Political & Constitutional Reform Committee: Another Early Victim of the Great Liberal Defeat, 2015

The news has just broken that the Political and Constitutional Reform Committee has been abolished, following meetings between the party whips.

The Committee was established in 2010, mainly in order to scrutinise the work of the Deputy Prime Minister Nick Clegg, who had responsibility for a host of reforms – so many, in fact, that he infamously suggested we’d get “the biggest shake-up in our democracy since 1832“.

As it turned out, of course, most of these reforms either failed to materialise, or were rejected. The only one that has remained in place that I can think of is the Fixed Term Parliaments Act, and one can envisage a situation where even that is under threat.

This is not the point, though.

The Committee got through a prodigious amount of work between 2010 and 2015. It was arguably one of the most active and conscientious committees in Parliament.

Now it is being abolished, in the face of an obvious need to retain Parliament’s ability to scrutinise matters of political and constitutional reform. Perhaps the whips from the Conservatives and Labour don’t think it’s worth having such a body in place in order to deal with – oh, I don’t know – Scottish devolution, an EU referendum, and constituency boundary changes to name but three.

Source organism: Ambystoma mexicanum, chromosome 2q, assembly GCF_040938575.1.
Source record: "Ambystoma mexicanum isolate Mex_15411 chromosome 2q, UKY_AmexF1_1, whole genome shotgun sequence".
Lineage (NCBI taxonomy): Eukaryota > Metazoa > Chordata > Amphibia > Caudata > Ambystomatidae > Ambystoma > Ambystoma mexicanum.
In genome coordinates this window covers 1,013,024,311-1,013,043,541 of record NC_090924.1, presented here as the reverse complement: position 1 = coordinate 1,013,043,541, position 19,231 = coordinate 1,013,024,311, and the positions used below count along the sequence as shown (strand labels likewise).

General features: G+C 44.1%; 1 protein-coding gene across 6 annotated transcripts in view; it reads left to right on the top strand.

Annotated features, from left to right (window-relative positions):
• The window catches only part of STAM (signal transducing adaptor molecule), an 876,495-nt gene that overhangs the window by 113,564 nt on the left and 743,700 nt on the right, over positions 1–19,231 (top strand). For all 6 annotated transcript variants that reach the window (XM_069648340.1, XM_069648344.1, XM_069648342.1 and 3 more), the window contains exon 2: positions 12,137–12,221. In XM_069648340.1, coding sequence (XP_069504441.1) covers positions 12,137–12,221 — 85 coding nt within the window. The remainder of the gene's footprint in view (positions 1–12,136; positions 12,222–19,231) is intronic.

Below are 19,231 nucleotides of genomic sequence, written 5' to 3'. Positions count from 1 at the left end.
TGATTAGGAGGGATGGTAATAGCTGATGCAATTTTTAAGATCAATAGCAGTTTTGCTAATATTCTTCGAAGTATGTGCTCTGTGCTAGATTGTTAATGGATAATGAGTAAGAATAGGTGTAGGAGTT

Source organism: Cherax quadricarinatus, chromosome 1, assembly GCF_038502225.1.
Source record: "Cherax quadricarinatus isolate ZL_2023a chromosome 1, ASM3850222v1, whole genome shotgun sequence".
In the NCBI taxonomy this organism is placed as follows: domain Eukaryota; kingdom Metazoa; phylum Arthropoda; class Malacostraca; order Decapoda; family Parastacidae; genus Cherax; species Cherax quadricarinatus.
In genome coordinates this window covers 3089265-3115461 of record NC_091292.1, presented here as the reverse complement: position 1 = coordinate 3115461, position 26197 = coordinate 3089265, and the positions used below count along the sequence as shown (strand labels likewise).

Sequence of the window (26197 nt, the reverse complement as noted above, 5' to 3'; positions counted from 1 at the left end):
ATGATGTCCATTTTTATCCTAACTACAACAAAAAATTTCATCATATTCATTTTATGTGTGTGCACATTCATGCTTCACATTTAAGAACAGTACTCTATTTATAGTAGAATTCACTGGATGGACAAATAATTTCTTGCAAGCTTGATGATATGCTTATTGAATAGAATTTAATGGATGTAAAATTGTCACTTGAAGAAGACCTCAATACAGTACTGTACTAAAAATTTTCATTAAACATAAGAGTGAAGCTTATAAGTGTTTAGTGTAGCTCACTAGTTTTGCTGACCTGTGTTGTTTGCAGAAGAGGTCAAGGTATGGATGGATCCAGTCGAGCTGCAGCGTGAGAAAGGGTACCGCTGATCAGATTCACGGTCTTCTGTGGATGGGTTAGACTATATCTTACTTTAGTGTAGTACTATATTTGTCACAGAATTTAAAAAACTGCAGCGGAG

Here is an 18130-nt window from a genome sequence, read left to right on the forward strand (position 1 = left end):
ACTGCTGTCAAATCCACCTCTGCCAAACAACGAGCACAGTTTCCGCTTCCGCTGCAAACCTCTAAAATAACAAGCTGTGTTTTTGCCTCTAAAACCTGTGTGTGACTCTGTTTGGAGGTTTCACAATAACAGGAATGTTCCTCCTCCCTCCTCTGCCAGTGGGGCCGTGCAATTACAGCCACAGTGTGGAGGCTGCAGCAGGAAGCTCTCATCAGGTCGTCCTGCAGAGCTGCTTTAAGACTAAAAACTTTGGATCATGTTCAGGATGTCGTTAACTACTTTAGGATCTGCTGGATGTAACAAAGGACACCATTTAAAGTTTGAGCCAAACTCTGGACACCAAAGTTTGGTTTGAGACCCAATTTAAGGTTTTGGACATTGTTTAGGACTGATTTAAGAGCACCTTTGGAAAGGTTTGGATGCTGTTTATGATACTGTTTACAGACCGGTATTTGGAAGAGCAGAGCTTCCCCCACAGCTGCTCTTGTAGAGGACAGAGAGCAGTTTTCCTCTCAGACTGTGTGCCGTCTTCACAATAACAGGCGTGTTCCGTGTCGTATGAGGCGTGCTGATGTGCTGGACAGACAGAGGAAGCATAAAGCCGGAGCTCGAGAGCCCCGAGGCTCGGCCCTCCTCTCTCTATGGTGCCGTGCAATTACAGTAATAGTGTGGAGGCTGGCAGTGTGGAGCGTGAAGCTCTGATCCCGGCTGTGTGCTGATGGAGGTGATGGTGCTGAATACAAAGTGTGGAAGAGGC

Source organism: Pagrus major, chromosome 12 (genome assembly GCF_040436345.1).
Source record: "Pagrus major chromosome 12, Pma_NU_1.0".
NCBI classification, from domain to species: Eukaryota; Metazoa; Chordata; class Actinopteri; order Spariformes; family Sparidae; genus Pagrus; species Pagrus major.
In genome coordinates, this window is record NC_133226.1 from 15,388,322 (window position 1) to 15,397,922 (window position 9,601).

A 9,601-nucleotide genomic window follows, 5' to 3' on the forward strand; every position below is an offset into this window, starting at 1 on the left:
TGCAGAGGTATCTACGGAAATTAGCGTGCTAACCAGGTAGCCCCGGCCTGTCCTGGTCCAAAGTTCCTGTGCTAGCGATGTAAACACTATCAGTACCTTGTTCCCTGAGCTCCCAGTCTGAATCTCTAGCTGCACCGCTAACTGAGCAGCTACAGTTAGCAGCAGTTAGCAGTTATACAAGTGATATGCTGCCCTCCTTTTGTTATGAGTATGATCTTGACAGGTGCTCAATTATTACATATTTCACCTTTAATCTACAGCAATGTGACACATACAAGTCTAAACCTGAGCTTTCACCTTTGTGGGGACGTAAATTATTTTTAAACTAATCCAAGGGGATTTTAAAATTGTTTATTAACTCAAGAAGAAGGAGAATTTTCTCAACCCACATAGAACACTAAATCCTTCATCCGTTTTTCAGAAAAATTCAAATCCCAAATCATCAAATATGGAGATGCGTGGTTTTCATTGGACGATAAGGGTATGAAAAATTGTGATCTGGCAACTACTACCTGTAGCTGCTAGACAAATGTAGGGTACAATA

The argument might run that these issues would be better dealt with by other Committees. There is a Scottish Affairs Committee, for instance, that will be doing work on devo max and full fiscal autonomy. The Foreign Affairs Committee, too, might suggest it is well placed on European issues.

But the reality is that a committee dedicated to thinking about and suggesting alterations to the fine detail of political and constitutional reform – which will inevitably eventuate from these processes, whether or not we see the seismic shifts that are possible were we to leave the EU – is a very sensible idea.

Moreover, I tend to the view that the more bodies available to challenge government policy and suggest improvements, the better.

The reality seems to be that this is yet another early casualty of the Lib Dems’ lack of Parliamentary representation. How many more times will we have to point to a lack of liberalism within the House of Commons over the next decade?

EDIT: The other thing about this is that it is a direct slap in the face for the 477,000 who signed the Electoral Reform Society petition on voting reform, which was only delivered to Downing Street on Monday, supported by the Lib Dems, Greens, UKIP and others.

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